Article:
learn only 3 things about them ...
They resemble familiar prawns and shrimps, but belong
to a totally different group.
Mantis shrimp can hurt you. Don't touch them!
have pincers modified into fearsome weapons.
These large and busy shrimp-like animals are often seen on our Northern
shores, especially among seagrasses.
What are mantis shrimps? Mantis
shrimps are not in the same group as prawns, although they appear
similar. Mantis shrimps belong to Order Stomatopoda, while other shrimps
and prawns belong to Order Decapoda which includes true crabs.
Features: Mantis shrimps seen
on our intertidal shores are mostly juveniles rarely exceeding 10cm,
but some species can grow to 30cm as adults! While those found among
seagrasses tend to be well camouflaged, mantis shrimps found in deeper
waters near reefs can be quite colourful.
Perilous Pincers: Mantis shrimps
got their common names from their huge front pincers that snap with
great speed and force. These resemble those of the praying mantis
insect or the blade of a pocket knife that folds into the handle.
In fact, like a living swiss army knife, all kinds of strange gadgetty
limbs are folded under the little animal, ready to be unleashed with
Mantis shrimp pincer modifications are generally of two types: spearers
and smashers. Spearer mantis shrimps pincers
are armed with sharp spines, from 2 to 20 spines. These pincers extend
and retract much faster than an eye blink and the sharp spines impale
soft, fast-moving prey like fishes and prawns.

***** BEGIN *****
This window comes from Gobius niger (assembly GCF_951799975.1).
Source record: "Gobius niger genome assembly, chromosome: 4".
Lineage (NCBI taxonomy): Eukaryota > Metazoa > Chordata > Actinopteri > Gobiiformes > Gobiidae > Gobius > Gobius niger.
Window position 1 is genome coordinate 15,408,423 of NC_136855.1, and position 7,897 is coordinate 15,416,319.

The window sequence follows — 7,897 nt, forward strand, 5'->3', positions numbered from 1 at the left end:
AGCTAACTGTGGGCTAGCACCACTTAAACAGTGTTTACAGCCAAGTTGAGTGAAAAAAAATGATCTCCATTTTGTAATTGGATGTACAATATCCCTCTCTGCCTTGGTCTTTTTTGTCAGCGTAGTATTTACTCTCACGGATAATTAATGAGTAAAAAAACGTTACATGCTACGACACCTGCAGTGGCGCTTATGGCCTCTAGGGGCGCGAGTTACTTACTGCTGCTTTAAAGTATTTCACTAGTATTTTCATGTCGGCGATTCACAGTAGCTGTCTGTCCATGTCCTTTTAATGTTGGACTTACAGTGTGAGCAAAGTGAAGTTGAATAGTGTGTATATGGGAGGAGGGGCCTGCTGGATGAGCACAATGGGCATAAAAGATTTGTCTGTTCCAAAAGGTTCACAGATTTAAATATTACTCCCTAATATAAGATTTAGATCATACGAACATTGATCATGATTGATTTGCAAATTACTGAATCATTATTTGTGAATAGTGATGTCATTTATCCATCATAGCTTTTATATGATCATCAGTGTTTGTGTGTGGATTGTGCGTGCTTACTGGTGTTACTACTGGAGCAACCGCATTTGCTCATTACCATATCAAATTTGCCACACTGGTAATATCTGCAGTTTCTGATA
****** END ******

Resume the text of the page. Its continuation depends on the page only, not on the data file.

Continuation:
The pincers of smasher mantis shrimps are
modified into clubs. These are used to bludgeon shelled prey. While
snails and clams are simply dragged back to the burrow, crabs are
often first immobilised by blows to the claws and legs. In the safety
of the burrow, the victim's shell is further cracked. The blows of
smasher mantis shrimp are so powerful that they have been known to
break aquarium glass!
Warrior shrimp: Mantis shrimps
have other modifications that make them deadly predators. They have
compound eyes that are considered among the most complex. They can
see more colours than we can, and can see both UV and infra-red light.
With just one eye, they already have binocular vision, important for
accurately judging distance. So if they lose an eye, they can still
hunt with the remaining eye! Their eyes are so fascinating that a
study suggests that the structure of their eyes
may inspire better DVD and CD players!
Their eight pairs of legs are modified for various uses. The second
pair of legs are modified into the deadly pincers described above.
Remaining legs are used for walking. They also have five pairs of
powerful paddle-shaped swimmeretes under the abdomen which are also
used for burrowing.
Their tails are heavily armoured to defend against the blows of other
mantis shrimp in their territorial battles.
Shy mantis: Although common, mantis
shrimps are rarely seen. During the day, mantis shrimps usually retire
in their burrows or hiding places. They hunt at night. Some forage